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Fountain Pen Sketching
Watercolor Painting Tutorial

by Jennifer Branch
YouTube Watercolor Painting Tutorial

Something about intricate architectural details just makes me want to get out pen and ink. But as wonderful as a dip pen is at those hit and miss lines on watercolor paper, sometimes a fountain pen is a lot quicker and easier. When you're painting plein air, a fountain pen is going to be less mess and easier if you're juggling sketchbook and paints.

This beautiful Venice palazzo is perfect for an opportunity to use my new Noodlers' Nib Creaper fountain pen!

Fountain Pen Sketching Watercolor Painting tutorial

Painting Tutorial Level


Skill Building

Pen & Ink

Art Supplies

9" x 12"
Saunders Waterford Rough Press
Isabey Mop, no.6
Isabey Rigger, no.4
Isabey Pointed Round Sable, no.14


(M. Graham transparent watercolors)

Nickel Azo Yellow
Cobalt Blue
Ultramarine Blue
Cobalt Teal
Cobalt Violet
Quinacridone Rust
White Gouache
Pen and Ink

Painting Demonstration 1

Fountain Pen Sketching Watercolor Painting Lesson 1

I begin with a pale wash of purple gray in the deep shadows. I use cobalt violet with a touch of cobalt blue and nickel azo yellow. Quite a bit of pigments for a first wash, but I'll be using the same group of pigments around the painting.

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Fountain Pen Sketching Reference Photo
Fountain Pen Sketching Reference Photo

Painting Demonstration 2

Fountain Pen Sketching Watercolor Painting Lesson 2

Next, I quickly add nickel azo yellow to the cobalt violet gray mix. I want a golden glow on the pale stone.

Painting Demonstration 3

Fountain Pen Sketching Painting Tutorial 3

I love adding the water! Just let your arm move with the waves. This is a time for many layers and a lot of action.

Artist's Tips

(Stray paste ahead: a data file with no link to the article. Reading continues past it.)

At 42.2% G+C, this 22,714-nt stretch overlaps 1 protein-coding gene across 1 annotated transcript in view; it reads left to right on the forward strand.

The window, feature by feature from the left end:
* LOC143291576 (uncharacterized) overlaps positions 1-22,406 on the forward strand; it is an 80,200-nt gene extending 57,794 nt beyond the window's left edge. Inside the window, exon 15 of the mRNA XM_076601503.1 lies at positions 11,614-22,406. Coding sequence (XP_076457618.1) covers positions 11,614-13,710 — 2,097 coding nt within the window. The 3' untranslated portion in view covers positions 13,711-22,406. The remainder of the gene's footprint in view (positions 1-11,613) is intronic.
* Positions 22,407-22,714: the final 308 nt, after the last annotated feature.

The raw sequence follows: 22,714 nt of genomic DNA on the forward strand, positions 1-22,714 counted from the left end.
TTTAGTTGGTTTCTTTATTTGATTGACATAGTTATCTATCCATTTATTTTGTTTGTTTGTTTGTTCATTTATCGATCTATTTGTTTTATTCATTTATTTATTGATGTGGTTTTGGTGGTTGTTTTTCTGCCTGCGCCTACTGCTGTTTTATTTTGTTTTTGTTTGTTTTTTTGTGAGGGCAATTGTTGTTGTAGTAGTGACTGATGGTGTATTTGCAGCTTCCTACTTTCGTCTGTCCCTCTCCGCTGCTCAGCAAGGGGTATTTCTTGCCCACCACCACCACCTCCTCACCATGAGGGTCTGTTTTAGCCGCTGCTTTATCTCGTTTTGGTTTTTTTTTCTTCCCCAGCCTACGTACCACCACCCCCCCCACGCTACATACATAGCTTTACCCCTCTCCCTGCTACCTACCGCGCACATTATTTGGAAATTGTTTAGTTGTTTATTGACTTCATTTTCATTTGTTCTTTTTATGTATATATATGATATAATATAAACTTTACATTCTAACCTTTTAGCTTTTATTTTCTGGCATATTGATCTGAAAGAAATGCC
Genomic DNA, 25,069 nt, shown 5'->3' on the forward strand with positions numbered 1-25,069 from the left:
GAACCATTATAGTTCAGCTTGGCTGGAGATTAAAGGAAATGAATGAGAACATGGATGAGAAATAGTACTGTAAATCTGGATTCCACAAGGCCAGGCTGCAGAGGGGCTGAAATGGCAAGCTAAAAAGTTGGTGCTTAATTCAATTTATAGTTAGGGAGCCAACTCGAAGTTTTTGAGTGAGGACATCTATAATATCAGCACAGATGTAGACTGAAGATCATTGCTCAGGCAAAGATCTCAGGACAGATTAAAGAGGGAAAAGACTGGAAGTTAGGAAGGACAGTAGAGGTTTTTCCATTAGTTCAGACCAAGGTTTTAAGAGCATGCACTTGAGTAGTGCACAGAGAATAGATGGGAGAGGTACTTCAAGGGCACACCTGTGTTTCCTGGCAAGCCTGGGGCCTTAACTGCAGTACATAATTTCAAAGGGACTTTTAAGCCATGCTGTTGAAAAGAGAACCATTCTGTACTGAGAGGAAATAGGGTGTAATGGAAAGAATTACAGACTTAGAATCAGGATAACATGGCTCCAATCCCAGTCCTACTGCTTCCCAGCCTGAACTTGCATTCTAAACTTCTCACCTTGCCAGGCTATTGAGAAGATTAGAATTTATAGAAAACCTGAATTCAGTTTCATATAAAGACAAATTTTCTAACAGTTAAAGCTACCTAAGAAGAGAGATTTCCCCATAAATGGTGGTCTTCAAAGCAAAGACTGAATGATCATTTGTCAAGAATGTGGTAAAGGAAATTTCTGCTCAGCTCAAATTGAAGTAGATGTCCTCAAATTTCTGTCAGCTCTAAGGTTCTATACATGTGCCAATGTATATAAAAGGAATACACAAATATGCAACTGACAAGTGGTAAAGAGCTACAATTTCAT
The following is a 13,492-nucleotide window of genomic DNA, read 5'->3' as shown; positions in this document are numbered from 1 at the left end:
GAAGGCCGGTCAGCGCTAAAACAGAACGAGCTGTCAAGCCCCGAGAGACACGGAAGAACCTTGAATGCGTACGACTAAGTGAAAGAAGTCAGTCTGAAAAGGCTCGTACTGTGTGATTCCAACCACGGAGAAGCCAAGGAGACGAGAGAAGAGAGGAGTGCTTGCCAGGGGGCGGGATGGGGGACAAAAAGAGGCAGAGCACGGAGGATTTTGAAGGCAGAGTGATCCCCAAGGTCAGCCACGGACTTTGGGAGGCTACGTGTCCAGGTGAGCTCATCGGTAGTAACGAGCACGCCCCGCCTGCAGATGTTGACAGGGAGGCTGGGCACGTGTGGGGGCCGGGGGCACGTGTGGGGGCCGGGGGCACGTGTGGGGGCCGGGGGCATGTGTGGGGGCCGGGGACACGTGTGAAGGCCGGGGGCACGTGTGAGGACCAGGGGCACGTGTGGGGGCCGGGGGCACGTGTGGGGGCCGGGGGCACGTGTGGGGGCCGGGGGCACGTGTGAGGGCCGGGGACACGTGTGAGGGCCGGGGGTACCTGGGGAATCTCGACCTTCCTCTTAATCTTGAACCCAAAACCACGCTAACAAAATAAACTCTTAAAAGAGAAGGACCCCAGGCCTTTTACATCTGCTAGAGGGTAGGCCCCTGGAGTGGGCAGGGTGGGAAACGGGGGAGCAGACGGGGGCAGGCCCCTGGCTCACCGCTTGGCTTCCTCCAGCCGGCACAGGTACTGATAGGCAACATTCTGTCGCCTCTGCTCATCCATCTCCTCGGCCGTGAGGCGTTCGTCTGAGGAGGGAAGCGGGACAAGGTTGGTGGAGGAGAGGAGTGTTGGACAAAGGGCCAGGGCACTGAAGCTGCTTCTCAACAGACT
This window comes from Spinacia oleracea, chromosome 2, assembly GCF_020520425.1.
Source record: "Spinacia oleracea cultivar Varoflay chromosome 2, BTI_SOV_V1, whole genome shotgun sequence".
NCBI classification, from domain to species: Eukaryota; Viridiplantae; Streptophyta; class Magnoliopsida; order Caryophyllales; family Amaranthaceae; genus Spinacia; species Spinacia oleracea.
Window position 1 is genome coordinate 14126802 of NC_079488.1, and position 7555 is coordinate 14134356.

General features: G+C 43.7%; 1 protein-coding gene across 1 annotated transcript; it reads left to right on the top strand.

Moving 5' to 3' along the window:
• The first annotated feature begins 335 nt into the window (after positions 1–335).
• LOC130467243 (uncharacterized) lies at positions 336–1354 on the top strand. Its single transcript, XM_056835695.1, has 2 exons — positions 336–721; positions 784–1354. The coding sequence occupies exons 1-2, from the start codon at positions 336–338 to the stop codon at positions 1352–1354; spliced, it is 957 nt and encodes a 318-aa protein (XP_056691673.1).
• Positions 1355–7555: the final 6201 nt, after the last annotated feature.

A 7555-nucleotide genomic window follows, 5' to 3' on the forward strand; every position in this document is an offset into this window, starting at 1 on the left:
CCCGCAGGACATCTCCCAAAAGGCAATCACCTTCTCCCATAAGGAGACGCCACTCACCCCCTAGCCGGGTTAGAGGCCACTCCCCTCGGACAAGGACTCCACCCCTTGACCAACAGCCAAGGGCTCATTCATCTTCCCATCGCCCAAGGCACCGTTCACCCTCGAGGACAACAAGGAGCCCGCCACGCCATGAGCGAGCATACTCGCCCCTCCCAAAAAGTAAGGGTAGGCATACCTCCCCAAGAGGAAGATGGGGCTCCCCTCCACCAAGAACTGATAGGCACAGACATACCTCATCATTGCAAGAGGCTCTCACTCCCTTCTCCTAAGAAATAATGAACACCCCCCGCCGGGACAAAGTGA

If you don't want your ink to bleed, make sure the painting is completely dry before you use ink!

Painting Demonstration 4

Fountain Pen Sketching Painting Tutorial 4

A few strong darks really make a difference. There's starting to be a lo more depth in the building.

Don't forget that reflections come directly toward the viewer. And a dark entrance will have a dark path in the water leading to it.

Layering the water makes it have more action.

Painting Demonstration 5

Fountain Pen Sketching Painting Tutorial 5

I love the rust stains on the pale stone and they're echoed with the wooden window and door frames.

I'm just beginning the detail on the stone work. It's a lot of fun to do!

Painting Demonstration 6

Fountain Pen Sketching Watercolor Painting Tutorial 6

The intricate details on the stone work are so much fun to do. There are deep shadows and reflections from the canals. Since the stone is so pale, all the colors around it are reflecting on them. Gorgeous!

The bright blue of the dock and the poles are such a lovely color. They really frame the entrance.

Painting Demonstration 7

Fountain Pen Sketching Watercolor Painting Tutorial 7

Notice how the slightly cooler shadows of the upper floors help to frame the painting. It's just some rough brush work, but it pulls the viewer's eyes down to where we want them.

Now it's time to bring on the fountain pen!

Fountain Pen Sketching Watercolor Painting Tutorial

Fountain Pen Sketching Final Watercolor Painting!

When you're using a fountain pen to finish off a sketch, remember not to draw every single detail. The reason you want a flexible nib pen is that makes less lines for the same emphasis, so it simplifies the painting.

I like to draw with a pen when it's still slightly damp. Noodler's black ink doesn't bleed much, which is a very welcome surprise to me. However, the hit and miss strokes work better when it's wet.

I love embellishing intricate architecture with ink. It's simply a lot of fun to do and the more fun you have while you're painting, the more fun the painting looks like!

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Fountain Pen Sketching watercolor painting tutorial by Jennifer Branch

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